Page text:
Self-Reporting. Require workers to self-report to plant leaders as soon as possible after developing symptoms of COVID-19.
Shut Down and Clean. Shut areas of the manufacturing facility for cleaning and disinfection if a worker goes home because he or she is displaying symptoms of COVID-19.
Retail Stores, Libraries & Museums
Retail operations performing in-store sales, libraries, and museums must also:
Communications. Have communications materials for customers (signs/pamphlets) to inform of practices and precautions to prevent infection.
Lines. Establish lines to regulate entry with markings for patrons to stand at least 6 feet apart from one another. Stores should also explore alternatives, including allowing customers to wait in their cars for a text message or phone call.
Restrictions on Numbers.
Unless located in Regions 6 or 8 (“Up North”; regional map here p.3):
Less than 50,000 square feet of customer floor space: Limit the number of people in the store (including employees) to 25% of the total occupancy limits established by the fire marshal.
More than 50,000 square feet:
- Limit the number of customers in the store at one time (excluding employees) to 4 people per 1,000 square feet of customer floor space, and
- Create at least 2 hours per week of dedicated shopping time for vulnerable populations (over 60, pregnant women, and chronic conditions like heart disease, diabetes, and lung disease).
Signage about Face Covering and Illness. Post signs at the entrance informing customers of the legal obligation to wear a face covering and instructing customers not to enter if they are or have been recently sick.
Space Setup. Design space that encourages employees and customers to maintain 6 feet of distancing.
Physical Barriers. Install barriers at checkout and service points that require interaction (such as plexiglass or tables as appropriate).
Enhanced Cleaning/Sanitizing. Clean/sanitize high touch areas (such as restrooms, credit card machines, keypads, carts).
Training. Train employees on cleaning procedures (including cashiers cleaning between customers) and managing symptomatic customers upon story entry.
Notice of Exposure. Notify employees if the employer learns that a person with a confirmed case of COVID-19 has visited the store.
Office operations must:
Entry Point. Dedicate an entry point to reduce congestion at main entrance.
Visual Indicators for Spacing. Provide visuals to indicate proper spacing outside the building in case of congestion.
Reduce Entry Congestion. Take steps to reduce congestion and ensure effective screening (such as staggered start times and rotational scheduling).
Face Coverings. Require face coverings in shared spaces, including in-person meetings, restrooms, and hallways.
Increase Distancing. Spread out work-spaces, stagger workspace usage, restrict non-essential common space (such as cafeterias), provide visual cues to guide movement (such as restricting elevator capacity with markings). [recommendation that conference rooms be locked was stricken].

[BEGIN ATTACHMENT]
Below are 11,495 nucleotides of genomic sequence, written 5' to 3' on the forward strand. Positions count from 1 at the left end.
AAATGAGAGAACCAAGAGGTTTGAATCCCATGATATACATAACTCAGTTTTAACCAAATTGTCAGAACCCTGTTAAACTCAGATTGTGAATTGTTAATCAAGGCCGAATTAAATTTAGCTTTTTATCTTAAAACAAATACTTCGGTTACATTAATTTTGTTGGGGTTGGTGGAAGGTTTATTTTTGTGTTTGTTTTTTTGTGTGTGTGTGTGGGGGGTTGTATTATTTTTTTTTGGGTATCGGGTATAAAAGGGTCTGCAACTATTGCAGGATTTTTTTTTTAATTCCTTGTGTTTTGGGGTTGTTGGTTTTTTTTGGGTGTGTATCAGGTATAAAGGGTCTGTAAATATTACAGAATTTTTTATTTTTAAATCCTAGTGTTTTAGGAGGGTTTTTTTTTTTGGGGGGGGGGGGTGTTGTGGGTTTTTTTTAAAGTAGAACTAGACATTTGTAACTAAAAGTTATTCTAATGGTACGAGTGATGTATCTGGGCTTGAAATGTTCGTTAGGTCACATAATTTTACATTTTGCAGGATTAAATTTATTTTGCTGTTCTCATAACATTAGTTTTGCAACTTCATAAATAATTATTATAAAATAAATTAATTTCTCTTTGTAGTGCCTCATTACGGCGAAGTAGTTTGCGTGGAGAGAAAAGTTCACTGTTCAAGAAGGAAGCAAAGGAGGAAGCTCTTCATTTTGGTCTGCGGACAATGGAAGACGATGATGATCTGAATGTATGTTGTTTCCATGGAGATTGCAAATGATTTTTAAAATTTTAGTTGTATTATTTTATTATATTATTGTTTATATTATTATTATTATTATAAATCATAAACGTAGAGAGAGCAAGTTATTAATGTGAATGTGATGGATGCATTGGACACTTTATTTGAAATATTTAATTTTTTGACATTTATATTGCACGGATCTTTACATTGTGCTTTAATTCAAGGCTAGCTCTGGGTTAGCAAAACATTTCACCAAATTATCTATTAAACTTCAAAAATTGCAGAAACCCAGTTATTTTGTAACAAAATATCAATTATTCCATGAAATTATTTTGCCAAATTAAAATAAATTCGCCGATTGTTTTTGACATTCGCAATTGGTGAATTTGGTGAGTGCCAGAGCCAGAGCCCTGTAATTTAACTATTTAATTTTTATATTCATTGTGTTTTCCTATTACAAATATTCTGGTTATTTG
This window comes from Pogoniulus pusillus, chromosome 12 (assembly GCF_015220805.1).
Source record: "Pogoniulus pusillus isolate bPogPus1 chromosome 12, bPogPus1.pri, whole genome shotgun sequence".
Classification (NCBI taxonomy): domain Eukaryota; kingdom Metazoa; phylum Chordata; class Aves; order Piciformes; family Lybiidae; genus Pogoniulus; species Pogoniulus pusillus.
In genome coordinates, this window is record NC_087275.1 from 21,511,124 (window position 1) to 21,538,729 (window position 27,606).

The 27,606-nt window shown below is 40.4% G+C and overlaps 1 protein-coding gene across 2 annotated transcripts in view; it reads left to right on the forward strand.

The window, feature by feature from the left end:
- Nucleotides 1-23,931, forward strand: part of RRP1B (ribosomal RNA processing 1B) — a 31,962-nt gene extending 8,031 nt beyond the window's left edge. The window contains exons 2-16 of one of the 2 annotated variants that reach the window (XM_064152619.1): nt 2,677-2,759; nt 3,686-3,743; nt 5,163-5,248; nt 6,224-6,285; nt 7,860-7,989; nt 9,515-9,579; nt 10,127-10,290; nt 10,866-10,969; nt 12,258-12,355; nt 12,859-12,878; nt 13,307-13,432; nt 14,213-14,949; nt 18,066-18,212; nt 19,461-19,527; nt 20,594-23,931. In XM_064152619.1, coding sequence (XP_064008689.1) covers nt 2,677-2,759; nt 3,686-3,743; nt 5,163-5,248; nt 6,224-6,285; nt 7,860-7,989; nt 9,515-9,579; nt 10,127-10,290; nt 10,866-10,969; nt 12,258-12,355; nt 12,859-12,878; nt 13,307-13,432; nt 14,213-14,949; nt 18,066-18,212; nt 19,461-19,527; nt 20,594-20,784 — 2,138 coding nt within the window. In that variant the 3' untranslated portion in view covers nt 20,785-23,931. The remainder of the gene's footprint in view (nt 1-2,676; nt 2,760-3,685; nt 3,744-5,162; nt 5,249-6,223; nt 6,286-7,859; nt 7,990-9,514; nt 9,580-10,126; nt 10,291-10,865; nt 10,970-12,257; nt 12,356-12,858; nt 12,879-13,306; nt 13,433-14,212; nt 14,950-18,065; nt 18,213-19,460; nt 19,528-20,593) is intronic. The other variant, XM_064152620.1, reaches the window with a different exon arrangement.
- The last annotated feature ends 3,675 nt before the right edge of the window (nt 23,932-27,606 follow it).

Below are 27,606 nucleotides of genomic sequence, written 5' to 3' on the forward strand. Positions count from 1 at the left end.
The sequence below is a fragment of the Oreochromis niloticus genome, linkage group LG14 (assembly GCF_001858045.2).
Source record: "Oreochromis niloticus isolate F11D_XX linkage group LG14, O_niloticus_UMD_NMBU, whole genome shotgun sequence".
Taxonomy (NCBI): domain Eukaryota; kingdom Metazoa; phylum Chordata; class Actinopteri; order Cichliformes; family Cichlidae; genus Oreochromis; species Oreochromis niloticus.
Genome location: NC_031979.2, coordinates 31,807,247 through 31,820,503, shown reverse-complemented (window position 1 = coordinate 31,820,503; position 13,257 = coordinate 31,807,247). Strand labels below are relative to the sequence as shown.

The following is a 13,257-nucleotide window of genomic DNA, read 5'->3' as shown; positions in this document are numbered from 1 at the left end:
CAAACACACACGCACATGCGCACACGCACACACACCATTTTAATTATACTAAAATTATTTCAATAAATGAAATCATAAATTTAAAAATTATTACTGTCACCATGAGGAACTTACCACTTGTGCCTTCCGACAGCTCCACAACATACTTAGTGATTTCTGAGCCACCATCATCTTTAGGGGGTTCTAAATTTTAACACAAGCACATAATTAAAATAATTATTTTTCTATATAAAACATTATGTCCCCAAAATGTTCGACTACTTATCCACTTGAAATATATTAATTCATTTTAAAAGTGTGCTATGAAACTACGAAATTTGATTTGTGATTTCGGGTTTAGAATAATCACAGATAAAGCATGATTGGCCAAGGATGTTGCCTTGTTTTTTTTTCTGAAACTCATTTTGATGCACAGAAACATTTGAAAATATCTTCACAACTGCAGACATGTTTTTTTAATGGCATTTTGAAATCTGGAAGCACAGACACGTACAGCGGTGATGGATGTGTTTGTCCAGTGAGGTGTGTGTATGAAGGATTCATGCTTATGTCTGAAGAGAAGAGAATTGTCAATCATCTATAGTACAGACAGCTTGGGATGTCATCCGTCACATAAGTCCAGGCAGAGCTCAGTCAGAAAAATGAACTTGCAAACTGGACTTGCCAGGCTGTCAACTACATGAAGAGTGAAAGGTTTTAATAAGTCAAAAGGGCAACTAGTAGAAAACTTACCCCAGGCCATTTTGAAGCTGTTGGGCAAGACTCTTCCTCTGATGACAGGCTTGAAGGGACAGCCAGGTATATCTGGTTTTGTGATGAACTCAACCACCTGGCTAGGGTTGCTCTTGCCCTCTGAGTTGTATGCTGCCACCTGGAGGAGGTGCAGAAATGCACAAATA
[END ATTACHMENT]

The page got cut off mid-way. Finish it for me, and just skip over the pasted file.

Water Fountains. Turn off water fountains. [stricken]
No Social Gatherings. Prohibit gatherings and meetings that do not allow for social distancing or create unnecessary movement in the office. Use virtual meetings when possible.
Disinfectant. Provide disinfecting supplies and require that employees wipe down work stations two times per day.
Signage. Post signs about the importance of personal hygiene.
Disinfect Surfaces. Disinfect high touch surfaces (such as whiteboard markers, restrooms, handles) and minimize shared items (such as pens, whiteboards, remotes).
Cleaning if Symptoms. Create and communicate cleaning protocols when employees are sent home with symptoms.
Notice of Exposure. Notify employees if an employer learns that someone with a confirmed case of COVID-19 has visited the office.
Visitors. Suspend non-essential visitors.
Travel. Restrict non-essential travel, including in-person conferences.
Restaurants and Bars
Restaurants and bars must:
Capacity. Limit capacity to 50% of normal seating.
Six-Feet Apart. Require 6 feet of separation between parties or groups at different tables or bar tops.
Communication. Create communications for customers (e.g., signs, pamphlets) to inform them of changes to restaurant or bar practices and precautions that are being taken.
Close Waiting Area. Ask customers to wait in cars for a call when their table is ready.
Close Self-Service. Close self-serve food or drink areas (such as buffets, salad bars, and drink stations).
Markings. Provide physical guides, such as tape on floors or sidewalks and signage on walls, to ensure 6-foot distancing in lines.
Signage. Post signs at store entrance informing customers not to enter if they are or have recently been sick and instructing customers to wear face coverings until seated.
Masks and Gloves. Require hosts and staff to wear face coverings in the dining area. Require employees to wear face coverings and gloves in the kitchen area when handling food, consistent with FDA guidelines.